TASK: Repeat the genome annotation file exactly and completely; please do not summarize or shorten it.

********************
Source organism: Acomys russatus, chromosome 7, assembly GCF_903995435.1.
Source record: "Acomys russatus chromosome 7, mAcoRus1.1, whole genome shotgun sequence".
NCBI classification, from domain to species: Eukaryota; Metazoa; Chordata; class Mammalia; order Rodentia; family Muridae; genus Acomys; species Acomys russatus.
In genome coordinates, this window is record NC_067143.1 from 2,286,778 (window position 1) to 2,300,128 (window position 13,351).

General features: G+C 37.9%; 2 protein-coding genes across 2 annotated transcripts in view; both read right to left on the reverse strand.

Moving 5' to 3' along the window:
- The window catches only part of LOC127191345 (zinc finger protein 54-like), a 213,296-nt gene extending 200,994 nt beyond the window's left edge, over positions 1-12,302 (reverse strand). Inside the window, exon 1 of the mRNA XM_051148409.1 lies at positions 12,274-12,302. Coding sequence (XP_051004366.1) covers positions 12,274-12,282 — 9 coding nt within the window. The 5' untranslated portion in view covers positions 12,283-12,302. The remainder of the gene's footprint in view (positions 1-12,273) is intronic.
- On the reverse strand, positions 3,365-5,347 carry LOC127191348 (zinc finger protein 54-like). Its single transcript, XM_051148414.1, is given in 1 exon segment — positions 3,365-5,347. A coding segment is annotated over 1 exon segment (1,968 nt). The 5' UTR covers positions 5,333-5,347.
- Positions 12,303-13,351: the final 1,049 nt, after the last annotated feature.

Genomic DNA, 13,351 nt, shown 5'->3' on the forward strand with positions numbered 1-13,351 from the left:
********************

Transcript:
Source organism: Acomys russatus, chromosome 7, assembly GCF_903995435.1.
Source record: "Acomys russatus chromosome 7, mAcoRus1.1, whole genome shotgun sequence".
NCBI classification, from domain to species: Eukaryota; Metazoa; Chordata; class Mammalia; order Rodentia; family Muridae; genus Acomys; species Acomys russatus.
In genome coordinates, this window is record NC_067143.1 from 2,286,778 (window position 1) to 2,300,128 (window position 13,351).

General features: G+C 37.9%; 2 protein-coding genes across 2 annotated transcripts in view; both read right to left on the reverse strand.

Moving 5' to 3' along the window:
- The window catches only part of LOC127191345 (zinc finger protein 54-like), a 213,296-nt gene extending 200,994 nt beyond the window's left edge, over positions 1-12,302 (reverse strand). Inside the window, exon 1 of the mRNA XM_051148409.1 lies at positions 12,274-12,302. Coding sequence (XP_051004366.1) covers positions 12,274-12,282 — 9 coding nt within the window. The 5' untranslated portion in view covers positions 12,283-12,302. The remainder of the gene's footprint in view (positions 1-12,273) is intronic.
- On the reverse strand, positions 3,365-5,347 carry LOC127191348 (zinc finger protein 54-like). Its single transcript, XM_051148414.1, is given in 1 exon segment — positions 3,365-5,347. A coding segment is annotated over 1 exon segment (1,968 nt). The 5' UTR covers positions 5,333-5,347.
- Positions 12,303-13,351: the final 1,049 nt, after the last annotated feature.

Genomic DNA, 13,351 nt, shown 5'->3' on the forward strand with positions numbered 1-13,351 from the left: